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Old 01-06-2019, 12:38 PM
dikman (Richard)
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18650 Li-Ion power pack

My new-to-me 6SE came with a Celestron "power tank" (which works fine) but on the Cloudy Nights forum there was discussion about using smaller battery packs that could be strapped to the fork, thus avoiding cable wrap. I have a heap of 18650 cells from defunct laptop battery packs, but no way of conveniently mounting them. Three in series produces 12v, so I looked on thingiverse and found a suitable holder to 3D print. The contacts are simply stranded wire wrapped around the posts inside the printed top and bottom caps. The power cable is from my supply of salvaged DC power cables, just a matter of finding one with the correct size plug.

It works well. I don't know how long they will run for in this situation but I suspect a few hours at least, as the folks on Cloudy Nights said that Celestron has very efficient electronics (unlike Skywatcher, for example).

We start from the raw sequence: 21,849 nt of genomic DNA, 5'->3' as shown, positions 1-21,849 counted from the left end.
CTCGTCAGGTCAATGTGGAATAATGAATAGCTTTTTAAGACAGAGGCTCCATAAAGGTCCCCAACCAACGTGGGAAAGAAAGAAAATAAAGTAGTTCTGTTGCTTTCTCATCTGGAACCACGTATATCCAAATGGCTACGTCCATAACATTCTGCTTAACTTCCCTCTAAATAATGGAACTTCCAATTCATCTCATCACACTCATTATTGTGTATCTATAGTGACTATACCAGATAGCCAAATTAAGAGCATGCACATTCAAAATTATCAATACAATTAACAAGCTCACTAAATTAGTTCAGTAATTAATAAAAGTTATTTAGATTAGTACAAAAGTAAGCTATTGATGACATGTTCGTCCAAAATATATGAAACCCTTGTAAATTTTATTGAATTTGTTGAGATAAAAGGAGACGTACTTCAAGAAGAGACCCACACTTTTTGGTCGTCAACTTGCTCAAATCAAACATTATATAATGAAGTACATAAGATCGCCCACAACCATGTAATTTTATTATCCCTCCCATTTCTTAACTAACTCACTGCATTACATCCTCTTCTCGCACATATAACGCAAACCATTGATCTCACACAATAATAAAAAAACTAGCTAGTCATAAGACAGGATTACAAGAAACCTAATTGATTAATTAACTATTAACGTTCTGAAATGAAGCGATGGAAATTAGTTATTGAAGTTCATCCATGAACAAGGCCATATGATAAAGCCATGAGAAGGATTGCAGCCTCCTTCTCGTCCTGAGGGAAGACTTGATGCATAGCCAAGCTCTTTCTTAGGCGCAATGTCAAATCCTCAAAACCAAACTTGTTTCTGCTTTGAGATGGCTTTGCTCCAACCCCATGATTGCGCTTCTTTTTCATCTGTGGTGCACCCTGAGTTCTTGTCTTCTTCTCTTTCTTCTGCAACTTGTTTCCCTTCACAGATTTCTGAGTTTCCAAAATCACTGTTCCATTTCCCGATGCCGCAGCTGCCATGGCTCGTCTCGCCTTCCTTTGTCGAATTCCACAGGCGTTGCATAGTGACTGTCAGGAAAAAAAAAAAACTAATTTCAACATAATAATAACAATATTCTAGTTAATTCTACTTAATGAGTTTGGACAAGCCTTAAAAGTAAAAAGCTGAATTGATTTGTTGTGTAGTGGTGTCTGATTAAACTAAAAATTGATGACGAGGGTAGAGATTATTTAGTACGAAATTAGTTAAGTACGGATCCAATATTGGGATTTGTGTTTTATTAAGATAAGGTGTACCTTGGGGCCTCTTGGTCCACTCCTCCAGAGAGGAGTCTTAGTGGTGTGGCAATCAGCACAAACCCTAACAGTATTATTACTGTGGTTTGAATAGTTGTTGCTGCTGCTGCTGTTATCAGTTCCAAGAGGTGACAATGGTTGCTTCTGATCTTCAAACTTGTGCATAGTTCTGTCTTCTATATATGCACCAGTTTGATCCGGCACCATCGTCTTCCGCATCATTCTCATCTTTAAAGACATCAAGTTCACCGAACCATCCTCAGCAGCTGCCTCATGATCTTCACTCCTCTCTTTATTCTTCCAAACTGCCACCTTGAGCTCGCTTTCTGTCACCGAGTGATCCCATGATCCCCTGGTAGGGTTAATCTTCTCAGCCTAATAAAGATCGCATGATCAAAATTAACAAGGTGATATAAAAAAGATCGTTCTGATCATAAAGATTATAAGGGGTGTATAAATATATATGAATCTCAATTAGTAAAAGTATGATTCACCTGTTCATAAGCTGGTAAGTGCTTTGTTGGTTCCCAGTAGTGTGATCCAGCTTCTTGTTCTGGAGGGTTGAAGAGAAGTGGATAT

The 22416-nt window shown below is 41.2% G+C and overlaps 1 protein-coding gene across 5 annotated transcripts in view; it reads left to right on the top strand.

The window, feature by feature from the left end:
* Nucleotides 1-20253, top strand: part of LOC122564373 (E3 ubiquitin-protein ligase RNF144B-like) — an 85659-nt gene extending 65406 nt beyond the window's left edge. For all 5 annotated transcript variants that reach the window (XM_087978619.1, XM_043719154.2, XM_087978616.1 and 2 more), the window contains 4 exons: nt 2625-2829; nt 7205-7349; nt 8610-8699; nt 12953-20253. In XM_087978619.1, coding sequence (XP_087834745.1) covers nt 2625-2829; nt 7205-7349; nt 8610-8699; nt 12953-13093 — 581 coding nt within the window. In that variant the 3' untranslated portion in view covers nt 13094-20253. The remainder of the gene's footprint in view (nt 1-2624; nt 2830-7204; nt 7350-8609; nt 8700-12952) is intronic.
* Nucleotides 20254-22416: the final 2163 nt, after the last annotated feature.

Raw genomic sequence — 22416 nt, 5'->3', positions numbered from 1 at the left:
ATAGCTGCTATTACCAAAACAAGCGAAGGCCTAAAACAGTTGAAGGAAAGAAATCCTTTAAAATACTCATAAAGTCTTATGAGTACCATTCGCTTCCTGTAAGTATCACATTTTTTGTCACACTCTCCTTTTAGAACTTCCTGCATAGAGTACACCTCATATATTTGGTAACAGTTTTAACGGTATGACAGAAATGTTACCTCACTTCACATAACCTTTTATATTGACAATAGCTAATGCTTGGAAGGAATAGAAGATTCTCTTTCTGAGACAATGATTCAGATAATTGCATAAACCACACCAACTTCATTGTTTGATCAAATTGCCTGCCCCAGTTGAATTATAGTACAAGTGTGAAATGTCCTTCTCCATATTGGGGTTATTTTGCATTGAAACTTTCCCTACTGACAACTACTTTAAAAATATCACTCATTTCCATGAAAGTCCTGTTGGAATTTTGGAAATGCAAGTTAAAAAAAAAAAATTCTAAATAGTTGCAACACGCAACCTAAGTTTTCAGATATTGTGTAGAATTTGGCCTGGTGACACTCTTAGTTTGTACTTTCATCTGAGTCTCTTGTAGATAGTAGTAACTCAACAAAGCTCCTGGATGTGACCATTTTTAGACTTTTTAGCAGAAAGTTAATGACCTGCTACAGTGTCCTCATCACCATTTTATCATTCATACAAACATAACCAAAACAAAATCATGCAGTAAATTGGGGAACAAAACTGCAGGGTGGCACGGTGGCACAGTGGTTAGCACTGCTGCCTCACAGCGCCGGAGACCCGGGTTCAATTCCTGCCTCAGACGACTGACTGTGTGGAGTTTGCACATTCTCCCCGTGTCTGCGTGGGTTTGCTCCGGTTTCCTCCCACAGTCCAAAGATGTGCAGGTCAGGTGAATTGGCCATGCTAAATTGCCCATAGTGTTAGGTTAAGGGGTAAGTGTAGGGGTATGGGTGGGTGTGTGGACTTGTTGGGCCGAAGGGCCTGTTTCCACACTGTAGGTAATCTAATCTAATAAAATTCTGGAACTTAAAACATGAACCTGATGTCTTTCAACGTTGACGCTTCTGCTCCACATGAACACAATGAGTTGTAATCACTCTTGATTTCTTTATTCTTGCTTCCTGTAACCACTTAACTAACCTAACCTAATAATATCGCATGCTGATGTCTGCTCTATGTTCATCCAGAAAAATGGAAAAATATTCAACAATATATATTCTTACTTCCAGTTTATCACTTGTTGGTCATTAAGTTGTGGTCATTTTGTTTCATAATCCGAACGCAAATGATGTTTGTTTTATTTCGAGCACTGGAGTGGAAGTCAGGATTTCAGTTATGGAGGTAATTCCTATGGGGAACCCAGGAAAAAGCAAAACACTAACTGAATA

Just an idea.
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Last edited by dikman; 01-06-2019 at 03:12 PM. Reason: typo
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Old 06-06-2019, 01:58 PM
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sil (Steve)
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do they talk about any form of regulator to use with the pack? Ive seen many other electronic in the past get fried by simlar battery packs (ie batteries + connector + box). gettng the voltages correct is easy enough but the amps are different considerably and not all devices are built to run off rechargable batteries instead of the recommended alkaline. plus one faulty cell in the pack can do all sorts of bad stuff so make sure to charge separately and all cells charge completely, if one starts to fall behind, ditch it. Also make sure your soldering is solid and contacts have firm connections, you dont want any chance of batteries arcing at all. its a workable solution, just advice for others to take care when trying this. Always pay attention to the specifications for powering the device like voltage and amp ratings and ranges especially. The device might allow for some tolerance in deviation but never assume it will.
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Old 06-06-2019, 06:08 PM
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Hi Richard...